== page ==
Xenophon and the ancient Greek cavalry horse: an equestrian perspective
Greer, Adelia Anne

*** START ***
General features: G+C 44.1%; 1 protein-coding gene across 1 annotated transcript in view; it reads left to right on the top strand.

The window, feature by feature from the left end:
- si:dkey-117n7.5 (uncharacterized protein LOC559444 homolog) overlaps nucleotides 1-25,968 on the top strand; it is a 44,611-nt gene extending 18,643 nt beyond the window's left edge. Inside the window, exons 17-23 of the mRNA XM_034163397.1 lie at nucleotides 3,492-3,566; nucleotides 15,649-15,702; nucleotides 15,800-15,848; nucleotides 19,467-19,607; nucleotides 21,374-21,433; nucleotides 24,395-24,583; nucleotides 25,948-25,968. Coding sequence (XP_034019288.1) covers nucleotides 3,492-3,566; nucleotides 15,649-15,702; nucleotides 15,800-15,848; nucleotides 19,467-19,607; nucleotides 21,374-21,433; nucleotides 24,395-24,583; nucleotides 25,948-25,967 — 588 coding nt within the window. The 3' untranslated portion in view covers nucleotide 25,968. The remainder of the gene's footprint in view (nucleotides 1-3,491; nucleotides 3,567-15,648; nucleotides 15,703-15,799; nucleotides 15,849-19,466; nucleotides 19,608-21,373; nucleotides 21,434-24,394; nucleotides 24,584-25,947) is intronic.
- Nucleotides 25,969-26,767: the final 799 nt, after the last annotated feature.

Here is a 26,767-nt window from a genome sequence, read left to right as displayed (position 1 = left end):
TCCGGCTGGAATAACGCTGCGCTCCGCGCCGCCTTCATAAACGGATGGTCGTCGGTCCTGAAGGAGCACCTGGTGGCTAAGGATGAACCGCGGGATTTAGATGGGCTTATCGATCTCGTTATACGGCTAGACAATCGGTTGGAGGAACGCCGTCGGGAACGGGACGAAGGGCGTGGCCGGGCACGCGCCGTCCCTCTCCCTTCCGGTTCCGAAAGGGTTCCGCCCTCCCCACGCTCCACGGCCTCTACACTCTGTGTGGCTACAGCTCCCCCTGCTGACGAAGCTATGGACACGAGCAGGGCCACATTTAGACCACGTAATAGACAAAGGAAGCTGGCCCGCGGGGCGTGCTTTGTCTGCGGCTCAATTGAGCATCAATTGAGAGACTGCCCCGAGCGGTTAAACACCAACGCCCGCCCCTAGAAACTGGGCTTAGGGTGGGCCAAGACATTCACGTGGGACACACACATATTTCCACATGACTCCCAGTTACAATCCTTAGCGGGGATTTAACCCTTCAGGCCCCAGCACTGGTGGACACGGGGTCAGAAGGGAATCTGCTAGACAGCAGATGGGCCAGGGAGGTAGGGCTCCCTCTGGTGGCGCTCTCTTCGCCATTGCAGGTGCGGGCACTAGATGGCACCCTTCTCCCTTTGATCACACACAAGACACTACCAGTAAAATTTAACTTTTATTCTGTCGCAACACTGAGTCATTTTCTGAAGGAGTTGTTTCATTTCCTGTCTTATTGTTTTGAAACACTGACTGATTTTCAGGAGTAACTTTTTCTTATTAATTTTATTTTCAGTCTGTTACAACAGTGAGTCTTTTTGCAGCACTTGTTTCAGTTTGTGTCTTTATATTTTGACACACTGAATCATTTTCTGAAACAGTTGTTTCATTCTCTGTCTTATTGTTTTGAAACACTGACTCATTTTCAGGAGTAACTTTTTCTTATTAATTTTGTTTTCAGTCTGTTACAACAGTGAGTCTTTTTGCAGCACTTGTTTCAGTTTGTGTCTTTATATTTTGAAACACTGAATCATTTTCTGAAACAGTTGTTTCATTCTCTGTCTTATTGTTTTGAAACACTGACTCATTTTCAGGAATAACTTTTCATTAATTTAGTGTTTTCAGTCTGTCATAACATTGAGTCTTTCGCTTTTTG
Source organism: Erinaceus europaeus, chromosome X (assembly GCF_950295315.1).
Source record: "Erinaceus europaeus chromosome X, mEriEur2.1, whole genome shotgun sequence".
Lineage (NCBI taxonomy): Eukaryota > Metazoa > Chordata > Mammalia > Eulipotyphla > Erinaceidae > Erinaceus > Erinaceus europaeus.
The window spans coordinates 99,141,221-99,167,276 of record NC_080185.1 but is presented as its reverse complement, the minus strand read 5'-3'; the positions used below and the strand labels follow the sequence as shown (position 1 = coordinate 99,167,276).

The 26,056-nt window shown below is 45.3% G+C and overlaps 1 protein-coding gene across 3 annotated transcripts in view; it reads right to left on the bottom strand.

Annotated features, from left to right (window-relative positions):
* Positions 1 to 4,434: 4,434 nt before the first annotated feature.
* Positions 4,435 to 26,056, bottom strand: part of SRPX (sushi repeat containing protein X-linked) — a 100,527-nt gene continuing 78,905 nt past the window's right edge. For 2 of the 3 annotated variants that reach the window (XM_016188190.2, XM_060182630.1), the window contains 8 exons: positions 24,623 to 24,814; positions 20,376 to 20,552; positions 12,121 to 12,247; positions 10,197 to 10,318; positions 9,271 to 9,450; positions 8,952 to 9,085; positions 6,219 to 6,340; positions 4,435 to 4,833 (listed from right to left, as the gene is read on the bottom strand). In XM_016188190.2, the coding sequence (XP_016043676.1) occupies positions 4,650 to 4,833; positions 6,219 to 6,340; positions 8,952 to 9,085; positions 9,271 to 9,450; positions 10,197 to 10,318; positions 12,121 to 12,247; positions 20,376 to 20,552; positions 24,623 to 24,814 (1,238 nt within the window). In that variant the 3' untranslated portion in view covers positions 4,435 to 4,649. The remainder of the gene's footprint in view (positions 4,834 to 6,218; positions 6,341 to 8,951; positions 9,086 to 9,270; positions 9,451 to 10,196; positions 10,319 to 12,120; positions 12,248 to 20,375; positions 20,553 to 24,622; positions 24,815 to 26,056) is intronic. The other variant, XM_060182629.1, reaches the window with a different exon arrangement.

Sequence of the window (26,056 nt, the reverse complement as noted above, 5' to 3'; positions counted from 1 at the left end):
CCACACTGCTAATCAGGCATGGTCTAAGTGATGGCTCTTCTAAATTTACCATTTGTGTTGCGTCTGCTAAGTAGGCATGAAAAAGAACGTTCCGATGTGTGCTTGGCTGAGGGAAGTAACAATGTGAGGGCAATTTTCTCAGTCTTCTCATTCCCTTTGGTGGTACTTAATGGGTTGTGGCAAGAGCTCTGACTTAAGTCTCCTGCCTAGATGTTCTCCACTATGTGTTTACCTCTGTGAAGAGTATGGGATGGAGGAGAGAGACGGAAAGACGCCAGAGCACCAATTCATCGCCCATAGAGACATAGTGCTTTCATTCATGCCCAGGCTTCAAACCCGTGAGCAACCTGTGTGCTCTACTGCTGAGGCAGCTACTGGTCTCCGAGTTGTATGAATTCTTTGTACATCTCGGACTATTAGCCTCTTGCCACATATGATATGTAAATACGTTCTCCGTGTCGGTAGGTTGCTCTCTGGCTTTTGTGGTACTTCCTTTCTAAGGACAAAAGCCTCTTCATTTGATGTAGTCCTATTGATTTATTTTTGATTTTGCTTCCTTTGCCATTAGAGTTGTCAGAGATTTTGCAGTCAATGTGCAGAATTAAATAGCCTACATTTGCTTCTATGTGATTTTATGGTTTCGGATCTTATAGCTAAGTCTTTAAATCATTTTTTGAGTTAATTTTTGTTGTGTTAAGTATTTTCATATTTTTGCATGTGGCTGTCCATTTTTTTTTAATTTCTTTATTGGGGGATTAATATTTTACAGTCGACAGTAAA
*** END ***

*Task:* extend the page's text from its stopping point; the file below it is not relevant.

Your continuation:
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The origins of this thesis lie in my appreciation, because of my own equestrian background, of Xenophon’s Art of Horsemanship and the Cavalry Commander. As the research progressed, I was surprised that classical scholars skirted around questions concerning the ancient Greek cavalry: their horses, their equipment, and their horsemanship. The standard views on the ineffectiveness of the Greek cavalry, I felt, needed to be reconsidered from an equestrian standpoint, which, in turn, would give a greater understanding of the role and effectiveness of this branch of the ancient Greek military forces. Four primary research topics are at the core of this thesis. The first deals with the physical characteristics of the ancient Greek horse. Using archaeological and artistic evidence, I challenge assumptions made by many scholars about the size of the ancient Greek cavalry horse. The second topic explores the equestrian equipment utilised by the ancient Greek cavalry. The standard view that the lack of saddles, stirrups and horseshoes made the cavalry an ineffective fighting force is challenged. Using both Xenophon’s Art of Horsemanship and the Cavalry Commander, the third topic compares ancient Greek horsemanship with modern theories on horsemanship. This exploration reveals not only the depth of Xenophon’s equestrian knowledge and its relevance today, but also his profound understanding of the physical and psychological workings of the horse. The fourth topic combines the findings of the first three in order to offer a new perspective on the effectiveness and value of the ancient Greek cavalry. It is hoped that my conclusions will be used as a springboard for further study and will lead to a greater appreciation of the cavalry as an important and necessary arm of the ancient Greek military.